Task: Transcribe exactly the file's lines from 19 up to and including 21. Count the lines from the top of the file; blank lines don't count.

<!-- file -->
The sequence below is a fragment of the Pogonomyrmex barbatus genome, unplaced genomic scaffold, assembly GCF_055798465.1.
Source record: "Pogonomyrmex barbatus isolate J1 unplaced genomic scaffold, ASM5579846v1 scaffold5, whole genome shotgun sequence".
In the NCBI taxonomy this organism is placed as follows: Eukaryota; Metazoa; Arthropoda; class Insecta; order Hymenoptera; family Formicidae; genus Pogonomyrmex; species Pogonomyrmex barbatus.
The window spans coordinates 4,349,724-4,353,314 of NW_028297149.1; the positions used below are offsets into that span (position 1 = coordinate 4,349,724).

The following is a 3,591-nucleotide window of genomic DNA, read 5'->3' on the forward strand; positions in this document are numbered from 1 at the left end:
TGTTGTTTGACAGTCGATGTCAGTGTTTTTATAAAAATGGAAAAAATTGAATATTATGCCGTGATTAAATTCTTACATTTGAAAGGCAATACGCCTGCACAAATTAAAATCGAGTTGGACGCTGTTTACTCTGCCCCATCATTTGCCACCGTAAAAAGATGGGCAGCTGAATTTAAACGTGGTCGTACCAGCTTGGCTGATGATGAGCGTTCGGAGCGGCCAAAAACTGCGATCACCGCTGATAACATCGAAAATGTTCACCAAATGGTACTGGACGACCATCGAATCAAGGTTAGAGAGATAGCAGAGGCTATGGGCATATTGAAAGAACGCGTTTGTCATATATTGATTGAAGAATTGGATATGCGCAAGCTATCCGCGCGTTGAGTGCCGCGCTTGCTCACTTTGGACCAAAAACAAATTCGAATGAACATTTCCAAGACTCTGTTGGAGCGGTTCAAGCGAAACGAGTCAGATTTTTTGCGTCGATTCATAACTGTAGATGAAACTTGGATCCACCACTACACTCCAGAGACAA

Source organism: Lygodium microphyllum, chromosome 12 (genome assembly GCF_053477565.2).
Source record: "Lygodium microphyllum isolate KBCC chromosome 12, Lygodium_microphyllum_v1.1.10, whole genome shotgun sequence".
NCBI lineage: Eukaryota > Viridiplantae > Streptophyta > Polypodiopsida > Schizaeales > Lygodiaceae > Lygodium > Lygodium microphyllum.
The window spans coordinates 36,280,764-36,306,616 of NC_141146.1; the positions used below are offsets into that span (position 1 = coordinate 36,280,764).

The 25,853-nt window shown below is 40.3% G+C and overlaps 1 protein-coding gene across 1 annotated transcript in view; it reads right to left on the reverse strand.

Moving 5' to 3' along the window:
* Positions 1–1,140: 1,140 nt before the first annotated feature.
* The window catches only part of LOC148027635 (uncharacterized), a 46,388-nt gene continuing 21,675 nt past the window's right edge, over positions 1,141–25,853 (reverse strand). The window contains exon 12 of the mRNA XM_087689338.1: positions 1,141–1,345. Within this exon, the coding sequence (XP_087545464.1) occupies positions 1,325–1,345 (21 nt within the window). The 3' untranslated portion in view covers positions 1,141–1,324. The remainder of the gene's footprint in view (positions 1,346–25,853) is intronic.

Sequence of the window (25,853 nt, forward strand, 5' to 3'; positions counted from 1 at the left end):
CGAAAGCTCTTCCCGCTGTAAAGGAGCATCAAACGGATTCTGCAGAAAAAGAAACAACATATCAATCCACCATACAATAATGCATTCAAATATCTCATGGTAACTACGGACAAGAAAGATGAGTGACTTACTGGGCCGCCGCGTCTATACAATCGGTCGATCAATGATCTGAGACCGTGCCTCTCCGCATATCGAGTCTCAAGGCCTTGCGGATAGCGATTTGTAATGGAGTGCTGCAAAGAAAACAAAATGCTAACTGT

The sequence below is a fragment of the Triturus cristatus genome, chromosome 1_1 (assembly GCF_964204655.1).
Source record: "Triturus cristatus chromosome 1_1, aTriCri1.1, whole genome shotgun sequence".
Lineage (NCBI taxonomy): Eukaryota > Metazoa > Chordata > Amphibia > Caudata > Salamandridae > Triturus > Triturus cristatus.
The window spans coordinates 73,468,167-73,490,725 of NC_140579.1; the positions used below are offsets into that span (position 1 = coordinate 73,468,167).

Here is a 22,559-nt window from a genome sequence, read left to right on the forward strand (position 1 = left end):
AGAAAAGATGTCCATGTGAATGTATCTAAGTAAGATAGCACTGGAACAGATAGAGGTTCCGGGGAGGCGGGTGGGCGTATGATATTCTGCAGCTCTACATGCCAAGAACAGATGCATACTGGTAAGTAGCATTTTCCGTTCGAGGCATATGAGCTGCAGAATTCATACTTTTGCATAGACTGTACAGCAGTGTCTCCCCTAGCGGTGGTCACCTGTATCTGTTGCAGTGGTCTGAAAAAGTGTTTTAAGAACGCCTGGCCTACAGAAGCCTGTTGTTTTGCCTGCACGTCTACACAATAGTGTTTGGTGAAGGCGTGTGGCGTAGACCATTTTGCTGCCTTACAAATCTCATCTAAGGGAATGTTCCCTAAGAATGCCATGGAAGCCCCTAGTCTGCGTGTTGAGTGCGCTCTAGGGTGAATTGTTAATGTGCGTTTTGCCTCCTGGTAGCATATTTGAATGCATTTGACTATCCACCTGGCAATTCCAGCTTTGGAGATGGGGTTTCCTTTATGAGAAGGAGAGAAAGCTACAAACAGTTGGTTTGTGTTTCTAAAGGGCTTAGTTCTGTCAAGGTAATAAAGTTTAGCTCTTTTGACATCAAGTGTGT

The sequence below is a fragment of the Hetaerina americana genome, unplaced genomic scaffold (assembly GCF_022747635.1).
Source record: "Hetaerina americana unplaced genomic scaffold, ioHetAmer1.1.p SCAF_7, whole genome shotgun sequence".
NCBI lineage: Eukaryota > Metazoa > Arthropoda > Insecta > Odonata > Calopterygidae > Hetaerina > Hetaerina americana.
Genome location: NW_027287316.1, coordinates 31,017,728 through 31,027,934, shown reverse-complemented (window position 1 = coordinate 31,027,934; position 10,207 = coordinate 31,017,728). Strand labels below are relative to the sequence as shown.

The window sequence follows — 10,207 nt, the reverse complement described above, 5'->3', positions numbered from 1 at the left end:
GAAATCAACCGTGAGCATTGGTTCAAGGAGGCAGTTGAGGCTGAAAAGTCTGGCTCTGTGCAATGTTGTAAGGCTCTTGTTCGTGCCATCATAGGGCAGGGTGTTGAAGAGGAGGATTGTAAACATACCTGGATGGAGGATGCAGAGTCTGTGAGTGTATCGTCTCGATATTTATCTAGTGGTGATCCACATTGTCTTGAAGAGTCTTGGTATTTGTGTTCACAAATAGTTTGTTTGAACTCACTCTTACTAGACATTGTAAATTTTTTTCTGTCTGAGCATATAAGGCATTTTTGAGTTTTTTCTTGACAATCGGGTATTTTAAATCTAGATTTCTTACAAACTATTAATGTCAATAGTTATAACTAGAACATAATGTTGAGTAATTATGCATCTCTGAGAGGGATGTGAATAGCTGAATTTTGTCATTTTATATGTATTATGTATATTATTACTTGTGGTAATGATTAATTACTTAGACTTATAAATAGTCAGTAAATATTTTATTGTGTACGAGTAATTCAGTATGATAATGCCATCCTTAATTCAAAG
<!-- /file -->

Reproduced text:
Lineage (NCBI taxonomy): Eukaryota > Metazoa > Chordata > Amphibia > Caudata > Salamandridae > Triturus > Triturus cristatus.
The window spans coordinates 73,468,167-73,490,725 of NC_140579.1; the positions used below are offsets into that span (position 1 = coordinate 73,468,167).

Here is a 22,559-nt window from a genome sequence, read left to right on the forward strand (position 1 = left end):